This blog series highlights some of the top Social Media Beat posts from the last couple years. For more information about IACP’s Center for Social Media visit the project webpage. This post was originally published on Monday, January 11, 2016. Guest … Continue reading →
This blog series highlights some of the top Social Media Beat posts from the last couple years. For more information about IACP’s Center for Social Media visit the project webpage. This post was originally published on Monday, January 11, 2016.
Guest Blogger: Chris Hsiung, Captain, Mountain View, California, Police Department
There’s a new language sweeping the land. The younger generations speak it fluently. The masses are quickly adopting it. It sounds a lot like English but there are subtle nuances to it that are linked to pop culture and current events. Does your department speak it?
Many of us serve diverse communities that speak a number of languages. In the last few years, a new “community” has emerged across the globe. That community is digital and although English may go a long way in reaching that audience, the dialect is “digital” and it’s important that your department knows how to speak it.
Social media tweets and posts will never replace face-to-face communication. Visual cues like body language, eye contact, and even voice inflection help provide contextual cues for our day-to-day “in person” communications. When you take those cues away, it can be easy to misunderstand texts, tweets, and posts. In addition, our industry is famous for speaking in a “just the facts” voice and tone online. Is it any surprise that many like to paint our industry with a broad brush and stereotype us as robotic and insensitive?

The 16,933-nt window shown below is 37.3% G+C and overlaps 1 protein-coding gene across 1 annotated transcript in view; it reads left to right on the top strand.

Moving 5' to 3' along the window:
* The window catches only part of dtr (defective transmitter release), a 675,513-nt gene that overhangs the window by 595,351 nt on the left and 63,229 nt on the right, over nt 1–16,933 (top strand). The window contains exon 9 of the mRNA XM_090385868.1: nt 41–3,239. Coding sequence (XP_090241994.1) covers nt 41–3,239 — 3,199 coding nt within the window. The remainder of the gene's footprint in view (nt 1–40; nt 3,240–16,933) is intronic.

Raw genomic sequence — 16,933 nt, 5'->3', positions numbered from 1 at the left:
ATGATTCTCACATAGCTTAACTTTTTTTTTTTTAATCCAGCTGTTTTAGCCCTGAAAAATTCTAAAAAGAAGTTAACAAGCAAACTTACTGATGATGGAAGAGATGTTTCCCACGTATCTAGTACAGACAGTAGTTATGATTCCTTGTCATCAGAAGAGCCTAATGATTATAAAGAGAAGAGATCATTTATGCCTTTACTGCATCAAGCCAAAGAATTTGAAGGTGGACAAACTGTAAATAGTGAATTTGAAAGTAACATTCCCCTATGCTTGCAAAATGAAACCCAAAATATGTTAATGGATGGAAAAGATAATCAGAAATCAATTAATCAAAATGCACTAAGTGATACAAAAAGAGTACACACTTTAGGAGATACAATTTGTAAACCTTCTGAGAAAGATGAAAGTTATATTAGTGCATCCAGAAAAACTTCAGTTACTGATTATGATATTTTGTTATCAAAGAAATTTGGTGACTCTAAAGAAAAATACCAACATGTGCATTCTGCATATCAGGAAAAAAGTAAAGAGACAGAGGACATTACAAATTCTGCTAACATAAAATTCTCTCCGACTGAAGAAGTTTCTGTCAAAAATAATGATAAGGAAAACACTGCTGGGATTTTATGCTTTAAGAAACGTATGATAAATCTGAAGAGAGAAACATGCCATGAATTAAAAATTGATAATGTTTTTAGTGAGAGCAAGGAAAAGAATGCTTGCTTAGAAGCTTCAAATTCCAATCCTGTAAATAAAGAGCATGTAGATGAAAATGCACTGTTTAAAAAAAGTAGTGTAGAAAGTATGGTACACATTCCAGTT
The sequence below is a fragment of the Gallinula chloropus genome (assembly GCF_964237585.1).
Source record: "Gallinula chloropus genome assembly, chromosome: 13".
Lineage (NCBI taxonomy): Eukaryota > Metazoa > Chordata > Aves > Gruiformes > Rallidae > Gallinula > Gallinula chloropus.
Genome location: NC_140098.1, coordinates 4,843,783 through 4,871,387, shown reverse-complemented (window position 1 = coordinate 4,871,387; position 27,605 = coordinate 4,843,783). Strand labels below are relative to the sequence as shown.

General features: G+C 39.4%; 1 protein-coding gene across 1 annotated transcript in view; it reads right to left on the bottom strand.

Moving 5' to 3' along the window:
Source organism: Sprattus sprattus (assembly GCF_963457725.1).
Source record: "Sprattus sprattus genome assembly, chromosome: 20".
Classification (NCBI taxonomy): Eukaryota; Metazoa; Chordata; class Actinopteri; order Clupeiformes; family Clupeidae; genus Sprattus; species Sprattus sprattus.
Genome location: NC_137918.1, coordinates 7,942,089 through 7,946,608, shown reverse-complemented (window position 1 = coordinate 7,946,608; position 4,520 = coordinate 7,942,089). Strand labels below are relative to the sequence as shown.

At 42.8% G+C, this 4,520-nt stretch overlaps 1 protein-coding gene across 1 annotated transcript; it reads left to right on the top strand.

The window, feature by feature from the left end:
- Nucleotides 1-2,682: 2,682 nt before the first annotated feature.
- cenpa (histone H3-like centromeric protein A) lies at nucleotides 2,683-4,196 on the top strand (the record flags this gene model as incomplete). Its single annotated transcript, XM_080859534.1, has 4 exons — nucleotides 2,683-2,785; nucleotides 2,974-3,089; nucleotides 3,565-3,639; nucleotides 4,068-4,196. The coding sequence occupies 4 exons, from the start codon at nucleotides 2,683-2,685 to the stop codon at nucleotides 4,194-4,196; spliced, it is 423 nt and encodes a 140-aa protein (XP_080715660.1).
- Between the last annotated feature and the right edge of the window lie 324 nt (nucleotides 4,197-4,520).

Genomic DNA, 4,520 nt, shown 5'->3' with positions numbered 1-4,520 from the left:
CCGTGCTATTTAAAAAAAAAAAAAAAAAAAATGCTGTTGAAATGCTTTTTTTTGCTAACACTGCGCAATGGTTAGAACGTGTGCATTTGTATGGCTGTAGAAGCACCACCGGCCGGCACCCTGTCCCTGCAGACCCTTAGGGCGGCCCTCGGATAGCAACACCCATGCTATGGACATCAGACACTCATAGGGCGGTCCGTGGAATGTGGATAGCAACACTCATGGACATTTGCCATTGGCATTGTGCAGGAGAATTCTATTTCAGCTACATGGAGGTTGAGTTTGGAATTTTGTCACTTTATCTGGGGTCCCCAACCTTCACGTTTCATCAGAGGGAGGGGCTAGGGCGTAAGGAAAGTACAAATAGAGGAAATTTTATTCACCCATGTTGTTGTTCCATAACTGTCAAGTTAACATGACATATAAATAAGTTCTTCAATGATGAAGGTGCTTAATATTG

Enter hashtags and emoticons. Both can help provide context to a tweet or reply. Like many things on social media, effectively using hashtags and emoticons are more “art” than “science.” For Twitter, one or two hashtags are acceptable while Instagram culture is more tolerant with 5+ hashtags. For more on using hashtags, SproutSocial has a great article that breaks down everything you need to know along with great tips on how to use them.
With emoticons, less is definitely more. Use them very sparingly, if at all. As a public safety agency, your voice and tone should be professional and relatable. For more on emoticons, check out this article from wikiHow on the do’s and don’ts you should follow.
As our world becomes more interconnected through social media, it becomes increasingly necessary for our police departments to know how to speak “digital” fluently. Read your tweets, posts, and content from the perspective of a follower. Get away from “cop speak” and strive to have your department “voice” be relatable. Followers want to have two-way conversations with you. Knowing the digital nuances of how you sound goes a long way in having those positive interactions.